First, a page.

The last month or so post-festival has been one big brainstorming session for us - we've been mulling over all kinds of awesome events and opportunities to bring to Indy all in the name of film.
One we're excited to kick off is the first of hopefully many in a series - a brown bag lunch shorts screening series. (We might need to think of a better name for it - like I said, it's new!)
Every year, we program dozens of amazing short films - quick cinematic experiences that are funny, dramatic, captivating and entertaining. At the festival, you can see these in programs where half a dozen are presented in succession, like going to a full length movie but actually seeing so many more.
Once the festival wraps, though, it's hard to find the best way to get these great gems out to our audiences. So the idea was hatched to try something new - something informal, casual and completely approachable.
It's simple, really. You bring a lunch, we bring the films.
Our first foray into this new series is a partnership with Ivy Tech's Center for Community and Culture Studies. On Friday, October 7, we'll feature the best of our recent animated short films - including 2011 Best American Spectrum Short film Something Left, Something Taken. All the details are here. It's free, come as you are and totally worth your time.
So mark your calendar to sneak away from the office or class, stop at your favorite shop for a sandwich, and join us to see these great shorts among your fellow festival fans. It'll be the best lunch meeting on your calendar.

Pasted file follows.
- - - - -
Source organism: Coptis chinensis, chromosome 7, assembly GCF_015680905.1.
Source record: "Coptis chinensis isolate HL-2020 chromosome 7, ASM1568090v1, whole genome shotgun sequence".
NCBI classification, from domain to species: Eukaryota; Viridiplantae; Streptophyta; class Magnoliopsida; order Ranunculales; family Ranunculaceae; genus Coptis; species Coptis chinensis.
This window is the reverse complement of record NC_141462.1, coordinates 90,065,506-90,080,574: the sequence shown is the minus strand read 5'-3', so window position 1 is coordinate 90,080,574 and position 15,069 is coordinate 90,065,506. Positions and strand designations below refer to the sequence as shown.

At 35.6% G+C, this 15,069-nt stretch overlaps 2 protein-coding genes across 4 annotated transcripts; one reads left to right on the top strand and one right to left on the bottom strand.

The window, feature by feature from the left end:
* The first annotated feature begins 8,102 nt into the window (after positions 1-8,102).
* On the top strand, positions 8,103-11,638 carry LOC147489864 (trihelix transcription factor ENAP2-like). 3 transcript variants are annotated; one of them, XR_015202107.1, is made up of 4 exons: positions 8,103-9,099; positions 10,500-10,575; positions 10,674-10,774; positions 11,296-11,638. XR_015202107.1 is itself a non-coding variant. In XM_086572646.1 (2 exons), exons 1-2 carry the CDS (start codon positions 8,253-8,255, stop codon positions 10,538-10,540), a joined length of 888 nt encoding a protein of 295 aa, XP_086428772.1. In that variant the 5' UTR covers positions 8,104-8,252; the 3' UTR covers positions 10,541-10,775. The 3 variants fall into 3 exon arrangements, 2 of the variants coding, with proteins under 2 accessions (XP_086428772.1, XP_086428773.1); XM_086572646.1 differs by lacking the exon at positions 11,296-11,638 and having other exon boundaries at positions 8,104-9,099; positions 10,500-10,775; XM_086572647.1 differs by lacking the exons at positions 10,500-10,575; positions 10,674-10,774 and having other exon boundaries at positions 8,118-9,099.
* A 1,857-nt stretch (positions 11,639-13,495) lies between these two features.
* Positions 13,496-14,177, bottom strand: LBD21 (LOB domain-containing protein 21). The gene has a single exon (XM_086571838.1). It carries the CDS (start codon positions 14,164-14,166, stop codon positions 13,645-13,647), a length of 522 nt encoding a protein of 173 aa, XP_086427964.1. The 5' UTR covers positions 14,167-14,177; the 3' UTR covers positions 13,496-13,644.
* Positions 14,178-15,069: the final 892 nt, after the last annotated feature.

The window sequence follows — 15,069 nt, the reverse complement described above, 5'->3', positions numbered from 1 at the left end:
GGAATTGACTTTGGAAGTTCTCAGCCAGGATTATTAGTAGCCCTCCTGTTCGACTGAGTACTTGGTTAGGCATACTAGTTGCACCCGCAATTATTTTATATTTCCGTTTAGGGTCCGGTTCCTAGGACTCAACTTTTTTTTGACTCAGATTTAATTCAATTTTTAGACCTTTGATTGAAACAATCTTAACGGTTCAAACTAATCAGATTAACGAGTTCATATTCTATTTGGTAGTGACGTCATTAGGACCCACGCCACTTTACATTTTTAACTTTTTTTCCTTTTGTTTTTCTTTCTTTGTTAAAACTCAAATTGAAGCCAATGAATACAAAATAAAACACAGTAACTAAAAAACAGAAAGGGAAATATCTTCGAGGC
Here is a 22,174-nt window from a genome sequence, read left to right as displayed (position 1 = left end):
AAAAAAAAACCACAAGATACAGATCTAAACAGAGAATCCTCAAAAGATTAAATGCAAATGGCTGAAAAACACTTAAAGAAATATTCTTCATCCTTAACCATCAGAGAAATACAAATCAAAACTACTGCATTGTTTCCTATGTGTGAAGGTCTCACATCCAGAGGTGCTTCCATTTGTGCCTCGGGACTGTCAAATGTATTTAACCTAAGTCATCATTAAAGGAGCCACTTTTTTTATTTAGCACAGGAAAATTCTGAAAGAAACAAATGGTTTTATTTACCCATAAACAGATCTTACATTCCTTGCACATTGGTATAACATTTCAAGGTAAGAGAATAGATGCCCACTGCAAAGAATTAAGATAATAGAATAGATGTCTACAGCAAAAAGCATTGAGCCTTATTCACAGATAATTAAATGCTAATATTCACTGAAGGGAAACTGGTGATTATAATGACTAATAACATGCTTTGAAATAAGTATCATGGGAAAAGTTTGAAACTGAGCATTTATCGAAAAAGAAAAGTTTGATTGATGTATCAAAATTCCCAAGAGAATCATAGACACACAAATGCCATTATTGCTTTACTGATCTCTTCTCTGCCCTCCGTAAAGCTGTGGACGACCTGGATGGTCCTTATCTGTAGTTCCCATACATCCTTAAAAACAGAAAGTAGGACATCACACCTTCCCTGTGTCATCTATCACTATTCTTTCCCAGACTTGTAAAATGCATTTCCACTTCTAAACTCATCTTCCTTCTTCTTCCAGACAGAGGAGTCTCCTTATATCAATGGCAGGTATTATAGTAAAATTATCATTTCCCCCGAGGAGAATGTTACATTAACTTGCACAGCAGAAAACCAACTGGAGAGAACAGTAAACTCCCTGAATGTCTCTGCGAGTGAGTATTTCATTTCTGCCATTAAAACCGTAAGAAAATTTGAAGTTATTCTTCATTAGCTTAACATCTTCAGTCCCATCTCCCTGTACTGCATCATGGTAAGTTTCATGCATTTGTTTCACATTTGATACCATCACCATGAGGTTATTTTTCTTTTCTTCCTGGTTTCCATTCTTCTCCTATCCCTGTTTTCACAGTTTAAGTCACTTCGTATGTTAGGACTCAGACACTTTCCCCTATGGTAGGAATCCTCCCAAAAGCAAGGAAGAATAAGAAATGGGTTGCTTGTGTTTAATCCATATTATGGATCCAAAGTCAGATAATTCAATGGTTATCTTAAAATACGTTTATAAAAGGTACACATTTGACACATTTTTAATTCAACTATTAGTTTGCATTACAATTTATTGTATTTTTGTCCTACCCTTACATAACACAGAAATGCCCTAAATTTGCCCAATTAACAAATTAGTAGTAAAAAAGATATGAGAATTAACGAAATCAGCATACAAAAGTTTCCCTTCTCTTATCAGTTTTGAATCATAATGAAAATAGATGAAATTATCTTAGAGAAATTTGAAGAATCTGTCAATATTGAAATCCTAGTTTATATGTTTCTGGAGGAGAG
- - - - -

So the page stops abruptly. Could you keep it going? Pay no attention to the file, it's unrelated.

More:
Fall may be fast-approaching, but there's still one more chance for an outdoor film at the Indianapolis Museum of Art. (NOTE: Film has since been moved inside to The Toby to keep you warm!) You'll be in good company too - the IMA is being joined by the IMA Contemporary Art Society, iMOCA and us over at Indy Film Fest to present "Gravity Was Everywhere Back Then" (2010, 75 min., dir. Brent Green, USA) on Saturday, October 1 at 7:30 p.m.
Filmmaker Brent Green & His Touring House
Based on a true story, the film follows Leonard, a church-music playing hardware clerk from Louisville. Upon his wife's diagnosis of cancer, Leonard begins building his house into what he hopes will be a "healing machine" to rid his wife of her disease. The unexpected windows and doorways might call to mind Alice in Wonderland meets Picasso, but it's like nothing you've ever seen. A total dream land.
Filmmaker and narrator Brent Green visited the real-life home of Leonard before it was demolished and recreated it in his own back yard for the film. When asked how long it took to re-build the house and the rest of the set, he says, "A while. A great long while." I'm guessing that means waaaaay longer than you and I can even imagine.
Brent and his crew have packed up the house, all the handmade furniture and toured with the film to museums and places all over the world. You might think carrying around another man's story with all that baggage would begin to feel burdensome, but not so for Green. When I asked, he answered, "It's great. I wanted to celebrate Leonard Wood's story. It seems like, as a society, we ignore the folks that make our culture one worth living in. Leonard was certainly one of those people, and it's thrilling to me people are letting me drag this story, with or without the house attached, all over the globe. Thrilling."